THE PRYNNE MEMORIAL
THE memorial which finds a place in St. Peter's, Plymouth, of the saintly priest whose name will ever be associated with that church and parish, is a mural painting of the Church Triumphant-a decorative and symbolic treatment of the attitude of Christ and the angels and departed saints to the saints on earth. This notable painting was executed by Edward A. Fellowes Prynne, the late Vicar's third son, whose previous paintings, "The Desire of All Nations" and "The Magnificat," are well known. The memorial occupies a large space of wall over the sanctuary arch, thus appropriately connecting the old and new church, and is a finely conceived piece of church decoration, beautifully carried out. The picture, which may be seen in the illustration of St. Peter's Church given in this volume (p. 154), was thus admirably described in the Church Times on the occasion of the unveiling by the Bishop of Crediton, on November 2, 1904:--
"The subject chosen is the Church Triumphant--a decorative and symbolic treatment of the attitude of Christ and the angels and the saints departed to the saints on earth. In the centre is represented Christ of the Resurrection, the Head of the Universal Church; the God Man, King, Great High Priest, and Victim, 'the Lamb that was slain,' crowned with a glorified crown of thorns, and robed in priestly garb; His right hand raised in blessing, and His left holding the banner of the Cross, and pointing up, as though to teach that all must take up the Cross and follow, and come to Him through suffering and sacrifice.
"A vesica of glory with cherub angels surrounds the central figure, and the words from the Revelation, 'Thanksgiving, power, riches, wisdom,' etc., loom out in gold from the background. The Holy Innocents, as the first to suffer death for Christ, are grouped at His feet. At His right hand is seated the Blessed Virgin Mother, crowned as Queen, and close to her kneels St. Joseph holding the lily of Purity. On the left kneels St. John the Baptist, who still points to the 'Lamb of God;' and next to him is the first great penitent, St. Mary Magdalene. Seated in clouds around the central group are the Twelve Apostles, St. Paul, and St. Stephen. Above and behind is a long semi-circle of Saints and Martyrs, conspicuous amongst whom are the Patron Saints of the various parish guilds.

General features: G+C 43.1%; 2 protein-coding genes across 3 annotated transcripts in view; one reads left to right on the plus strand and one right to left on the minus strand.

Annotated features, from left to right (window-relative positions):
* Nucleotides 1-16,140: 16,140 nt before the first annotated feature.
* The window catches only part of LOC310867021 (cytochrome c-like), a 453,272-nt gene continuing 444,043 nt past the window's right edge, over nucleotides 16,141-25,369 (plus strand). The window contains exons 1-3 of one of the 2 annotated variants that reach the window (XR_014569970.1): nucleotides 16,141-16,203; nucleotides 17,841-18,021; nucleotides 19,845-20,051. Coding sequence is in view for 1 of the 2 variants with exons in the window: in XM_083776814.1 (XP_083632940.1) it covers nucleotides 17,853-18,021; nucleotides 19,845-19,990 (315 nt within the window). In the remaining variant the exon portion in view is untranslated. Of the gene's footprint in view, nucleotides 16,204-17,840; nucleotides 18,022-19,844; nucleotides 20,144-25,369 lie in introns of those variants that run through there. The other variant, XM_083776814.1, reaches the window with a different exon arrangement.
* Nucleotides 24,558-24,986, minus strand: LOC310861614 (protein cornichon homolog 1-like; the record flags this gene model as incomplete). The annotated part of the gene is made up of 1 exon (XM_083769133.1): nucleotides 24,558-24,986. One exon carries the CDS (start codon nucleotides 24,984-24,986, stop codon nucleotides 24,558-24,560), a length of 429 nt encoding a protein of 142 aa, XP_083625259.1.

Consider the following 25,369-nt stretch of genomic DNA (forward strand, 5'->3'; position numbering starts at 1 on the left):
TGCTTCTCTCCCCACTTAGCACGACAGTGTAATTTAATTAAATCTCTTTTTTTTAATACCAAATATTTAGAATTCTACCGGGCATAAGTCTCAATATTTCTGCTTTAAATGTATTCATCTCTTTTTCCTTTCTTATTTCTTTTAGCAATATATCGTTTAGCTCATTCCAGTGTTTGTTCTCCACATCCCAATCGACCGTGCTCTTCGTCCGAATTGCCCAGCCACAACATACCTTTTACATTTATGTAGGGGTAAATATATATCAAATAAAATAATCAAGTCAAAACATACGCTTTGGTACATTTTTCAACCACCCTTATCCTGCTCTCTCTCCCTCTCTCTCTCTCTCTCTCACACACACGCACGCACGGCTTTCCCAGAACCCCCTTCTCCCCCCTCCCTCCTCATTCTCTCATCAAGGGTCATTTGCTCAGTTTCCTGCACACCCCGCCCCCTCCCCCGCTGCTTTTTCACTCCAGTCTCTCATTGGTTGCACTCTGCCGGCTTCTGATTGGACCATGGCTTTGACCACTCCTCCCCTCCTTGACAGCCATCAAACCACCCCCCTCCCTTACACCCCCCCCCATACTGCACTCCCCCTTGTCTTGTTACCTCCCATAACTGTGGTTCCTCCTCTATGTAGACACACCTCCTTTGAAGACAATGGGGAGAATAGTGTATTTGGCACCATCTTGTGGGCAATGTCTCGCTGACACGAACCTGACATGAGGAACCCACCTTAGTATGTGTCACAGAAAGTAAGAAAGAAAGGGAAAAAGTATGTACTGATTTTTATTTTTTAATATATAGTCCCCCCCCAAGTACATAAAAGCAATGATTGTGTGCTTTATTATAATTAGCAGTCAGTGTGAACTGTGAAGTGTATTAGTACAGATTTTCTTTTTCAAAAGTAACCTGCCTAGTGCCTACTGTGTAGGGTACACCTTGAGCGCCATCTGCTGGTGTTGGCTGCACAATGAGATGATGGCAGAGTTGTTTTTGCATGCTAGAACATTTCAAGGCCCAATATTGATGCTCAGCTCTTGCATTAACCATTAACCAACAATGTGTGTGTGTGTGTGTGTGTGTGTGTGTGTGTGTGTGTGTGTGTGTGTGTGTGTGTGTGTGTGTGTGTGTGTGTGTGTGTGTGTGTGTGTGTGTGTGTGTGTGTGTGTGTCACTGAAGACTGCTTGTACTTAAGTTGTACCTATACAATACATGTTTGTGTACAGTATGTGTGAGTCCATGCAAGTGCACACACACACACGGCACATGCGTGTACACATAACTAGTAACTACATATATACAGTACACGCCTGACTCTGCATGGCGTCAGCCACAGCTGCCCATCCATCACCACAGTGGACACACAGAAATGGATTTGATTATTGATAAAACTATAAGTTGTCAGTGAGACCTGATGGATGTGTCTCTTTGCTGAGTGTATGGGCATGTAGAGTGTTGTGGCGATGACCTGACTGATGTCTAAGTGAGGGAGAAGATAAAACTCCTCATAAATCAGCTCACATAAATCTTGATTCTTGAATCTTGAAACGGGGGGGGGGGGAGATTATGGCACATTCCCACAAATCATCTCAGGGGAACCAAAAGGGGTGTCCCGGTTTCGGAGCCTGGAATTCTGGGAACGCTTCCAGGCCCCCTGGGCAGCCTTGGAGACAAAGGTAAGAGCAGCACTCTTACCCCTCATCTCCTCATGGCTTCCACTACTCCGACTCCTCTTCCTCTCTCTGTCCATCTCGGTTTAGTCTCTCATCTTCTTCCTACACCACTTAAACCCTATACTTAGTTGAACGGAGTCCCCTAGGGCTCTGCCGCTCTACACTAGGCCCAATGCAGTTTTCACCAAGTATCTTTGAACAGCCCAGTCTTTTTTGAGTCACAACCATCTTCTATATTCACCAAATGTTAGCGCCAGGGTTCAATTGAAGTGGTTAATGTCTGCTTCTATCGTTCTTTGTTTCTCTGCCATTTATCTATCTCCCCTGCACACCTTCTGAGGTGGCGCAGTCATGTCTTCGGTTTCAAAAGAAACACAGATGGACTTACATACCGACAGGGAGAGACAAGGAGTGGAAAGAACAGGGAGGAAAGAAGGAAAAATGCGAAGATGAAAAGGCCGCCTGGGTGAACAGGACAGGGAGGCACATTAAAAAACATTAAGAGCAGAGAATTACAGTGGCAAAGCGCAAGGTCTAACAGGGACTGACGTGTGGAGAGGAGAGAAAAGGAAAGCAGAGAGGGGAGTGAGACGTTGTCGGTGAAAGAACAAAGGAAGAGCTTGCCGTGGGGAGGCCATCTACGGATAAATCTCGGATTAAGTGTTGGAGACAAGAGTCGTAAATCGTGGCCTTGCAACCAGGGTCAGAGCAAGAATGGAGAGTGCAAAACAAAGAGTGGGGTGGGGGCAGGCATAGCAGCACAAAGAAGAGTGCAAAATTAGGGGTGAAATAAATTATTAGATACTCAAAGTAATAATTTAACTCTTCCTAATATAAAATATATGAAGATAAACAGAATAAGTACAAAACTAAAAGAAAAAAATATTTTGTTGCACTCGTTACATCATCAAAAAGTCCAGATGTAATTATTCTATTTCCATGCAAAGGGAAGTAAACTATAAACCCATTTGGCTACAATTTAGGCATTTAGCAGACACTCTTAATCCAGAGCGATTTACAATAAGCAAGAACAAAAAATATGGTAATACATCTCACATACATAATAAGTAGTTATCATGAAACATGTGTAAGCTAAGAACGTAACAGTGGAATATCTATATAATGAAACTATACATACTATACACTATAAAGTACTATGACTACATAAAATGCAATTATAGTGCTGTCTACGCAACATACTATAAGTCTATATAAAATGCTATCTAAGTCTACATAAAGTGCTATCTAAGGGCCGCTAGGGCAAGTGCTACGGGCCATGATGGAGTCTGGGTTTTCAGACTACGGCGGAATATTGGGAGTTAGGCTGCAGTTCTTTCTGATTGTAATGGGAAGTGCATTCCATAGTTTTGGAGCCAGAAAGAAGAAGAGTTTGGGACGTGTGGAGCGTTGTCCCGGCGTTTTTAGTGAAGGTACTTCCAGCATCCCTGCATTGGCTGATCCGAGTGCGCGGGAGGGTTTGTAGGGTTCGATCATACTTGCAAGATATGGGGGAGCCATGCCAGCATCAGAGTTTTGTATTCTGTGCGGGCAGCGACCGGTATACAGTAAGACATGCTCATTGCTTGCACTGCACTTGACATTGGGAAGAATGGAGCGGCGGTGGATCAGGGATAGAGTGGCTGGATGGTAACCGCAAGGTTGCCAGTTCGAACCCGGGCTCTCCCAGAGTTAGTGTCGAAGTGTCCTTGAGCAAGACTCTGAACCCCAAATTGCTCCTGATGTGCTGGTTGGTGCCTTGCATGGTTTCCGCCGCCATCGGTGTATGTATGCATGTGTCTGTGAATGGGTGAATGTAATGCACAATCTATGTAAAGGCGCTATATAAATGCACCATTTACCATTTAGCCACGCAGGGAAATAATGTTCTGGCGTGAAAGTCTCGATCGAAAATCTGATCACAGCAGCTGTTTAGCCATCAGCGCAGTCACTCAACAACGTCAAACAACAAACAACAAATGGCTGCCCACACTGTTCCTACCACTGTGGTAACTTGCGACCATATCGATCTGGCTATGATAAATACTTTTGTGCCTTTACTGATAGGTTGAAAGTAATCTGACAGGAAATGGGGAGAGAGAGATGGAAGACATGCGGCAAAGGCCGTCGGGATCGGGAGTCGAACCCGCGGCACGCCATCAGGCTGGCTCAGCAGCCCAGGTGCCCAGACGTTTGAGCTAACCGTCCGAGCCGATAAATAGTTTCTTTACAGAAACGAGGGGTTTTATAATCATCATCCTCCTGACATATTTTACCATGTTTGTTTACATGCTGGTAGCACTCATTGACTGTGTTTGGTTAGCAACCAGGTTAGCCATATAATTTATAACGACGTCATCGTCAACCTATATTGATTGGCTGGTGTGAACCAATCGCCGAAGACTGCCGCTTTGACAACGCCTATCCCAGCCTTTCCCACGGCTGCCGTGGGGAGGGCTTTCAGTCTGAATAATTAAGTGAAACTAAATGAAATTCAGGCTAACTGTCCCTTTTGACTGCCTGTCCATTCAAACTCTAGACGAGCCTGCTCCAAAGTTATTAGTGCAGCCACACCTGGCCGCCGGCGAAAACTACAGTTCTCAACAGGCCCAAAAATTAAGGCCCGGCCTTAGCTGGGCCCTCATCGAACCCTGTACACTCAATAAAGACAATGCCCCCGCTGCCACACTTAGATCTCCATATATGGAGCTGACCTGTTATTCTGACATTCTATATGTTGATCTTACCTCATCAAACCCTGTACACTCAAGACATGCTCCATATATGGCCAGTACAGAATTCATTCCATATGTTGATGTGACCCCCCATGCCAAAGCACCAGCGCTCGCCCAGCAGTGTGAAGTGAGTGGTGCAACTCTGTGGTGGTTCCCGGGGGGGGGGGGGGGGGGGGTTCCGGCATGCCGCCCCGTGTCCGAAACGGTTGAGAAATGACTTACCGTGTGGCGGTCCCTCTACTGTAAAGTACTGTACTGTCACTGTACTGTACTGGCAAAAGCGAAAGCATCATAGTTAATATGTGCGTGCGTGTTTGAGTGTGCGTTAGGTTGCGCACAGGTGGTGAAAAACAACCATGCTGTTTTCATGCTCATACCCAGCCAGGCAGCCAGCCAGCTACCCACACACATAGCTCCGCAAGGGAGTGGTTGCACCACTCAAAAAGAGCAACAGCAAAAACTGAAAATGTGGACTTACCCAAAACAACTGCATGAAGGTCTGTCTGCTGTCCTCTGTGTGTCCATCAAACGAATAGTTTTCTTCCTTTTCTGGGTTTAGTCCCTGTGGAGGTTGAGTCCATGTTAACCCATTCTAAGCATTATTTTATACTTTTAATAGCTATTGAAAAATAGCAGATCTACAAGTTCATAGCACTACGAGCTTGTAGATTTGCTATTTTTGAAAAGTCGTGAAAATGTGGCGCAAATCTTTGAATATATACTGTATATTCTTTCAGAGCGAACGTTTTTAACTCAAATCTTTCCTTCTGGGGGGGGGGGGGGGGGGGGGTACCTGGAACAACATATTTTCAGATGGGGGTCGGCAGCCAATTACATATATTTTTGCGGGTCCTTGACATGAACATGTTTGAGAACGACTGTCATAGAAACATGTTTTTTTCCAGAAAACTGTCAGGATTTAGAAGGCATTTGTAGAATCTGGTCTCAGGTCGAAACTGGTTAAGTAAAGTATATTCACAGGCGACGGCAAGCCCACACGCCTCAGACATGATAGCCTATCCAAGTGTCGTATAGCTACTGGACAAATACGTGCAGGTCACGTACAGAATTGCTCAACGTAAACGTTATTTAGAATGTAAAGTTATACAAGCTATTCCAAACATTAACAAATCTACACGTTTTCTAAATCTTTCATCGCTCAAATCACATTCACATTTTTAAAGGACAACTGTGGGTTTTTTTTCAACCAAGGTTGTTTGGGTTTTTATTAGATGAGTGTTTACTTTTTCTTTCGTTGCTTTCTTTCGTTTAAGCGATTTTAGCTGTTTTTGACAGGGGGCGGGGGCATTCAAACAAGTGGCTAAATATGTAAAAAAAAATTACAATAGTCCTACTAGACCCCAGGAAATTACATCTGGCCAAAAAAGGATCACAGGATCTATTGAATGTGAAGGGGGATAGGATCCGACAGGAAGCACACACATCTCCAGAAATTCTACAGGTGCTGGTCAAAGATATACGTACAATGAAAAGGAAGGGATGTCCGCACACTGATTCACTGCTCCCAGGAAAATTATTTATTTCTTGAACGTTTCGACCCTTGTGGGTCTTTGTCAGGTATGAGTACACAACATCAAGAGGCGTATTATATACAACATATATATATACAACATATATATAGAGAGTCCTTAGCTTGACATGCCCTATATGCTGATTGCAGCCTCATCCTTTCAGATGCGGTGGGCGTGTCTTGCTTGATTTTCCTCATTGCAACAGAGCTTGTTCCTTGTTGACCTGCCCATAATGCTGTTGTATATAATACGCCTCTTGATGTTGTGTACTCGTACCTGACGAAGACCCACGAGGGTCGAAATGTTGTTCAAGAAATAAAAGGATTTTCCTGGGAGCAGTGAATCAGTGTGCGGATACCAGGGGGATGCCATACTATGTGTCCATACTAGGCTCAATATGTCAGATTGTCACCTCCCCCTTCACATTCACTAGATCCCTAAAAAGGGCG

"The arts of poetry, painting, music, architecture, are dedicated to God's service in the persons of Dante, Angelico, St. Cecilia, David, and Solomon. Beyond these are yet other rows of saints, and multitudes in white robes, representing countless angels and spirits.
"In the lower part of the composition is represented the Old Dispensation. In the left spandril is depicted the three Magi, to represent the offering of the riches, wisdom, and honour of the world; while in the opposite side the lame, halt, blind, and poor, and the slave, represent the offering of the sorrows and sufferings of humanity to the glory of God. Below these the two archangels, Gabriel and Michael, gaze down on the Church Militant, with great golden trumpets in their hands, ready, by God's command, to sound them for the Final Judgment.
"The ceremony of unveiling this beautiful memorial was at once most solemn and impressive. The church was crowded almost to overflowing by those who had known and loved the faithful priest who had worked in their midst for fifty-five years. At the close of Evensong, the Bishop of Crediton, preceded by the crucifer bearing a processional crucifix, with torch-bearers on either side, proceeded to the chancel gates, and facing east, read the prayers of Dedication, the whole congregation kneeling awhile. As the veil was slowly lowered, a cloud of incense rose from the censer immediately below, and the glowing colours of the great painted subject above were for a few moments enveloped in a floating mist of that at once most beautiful and scriptural of symbols--incense. Many were the prayers that were offered for him who had been so long their guide, and many the eyes that were dim.
"Bishop Trefusis then preached an eloquent sermon, basing his remarks on Psalm cxxx. He said that the picture had been placed there that they might recall the largeness of heart of him who ministered among them as their priest in days gone by. There was nothing little about him. His vision was not cramped and narrowed, nor centred in self. His heart was one that went out to all people, so generous, and so wide in its embrace, that it reached down to the very poorest, the most suffering and the most needy that dwelt around the House of God. As that church was reared, he became a great messenger of truth. There, from the first, his attitude corresponded to that portrayed in the picture before them. There, with Christ, he presented the great sacrifice of the Atonement day by day. He felt that there was hope for the Church in the plenteousness of the Redemption wrought upon the Cross. The hearts of him and his partner in life were enlarged towards the poor of that parish, and they never ceased to teach that those who were sorrowful and poor, and wretched and miserable, could be made bright and happy, and pure and holy. He ministered in his pleadings and his intercessions day by day towards the great end of full redemption for all who needed it, and his attitude throughout was that of the faithful priest towards the flock committed to his care. He had led them out of individual religion into a religion that embraced every brother, every member of Christ in one great body."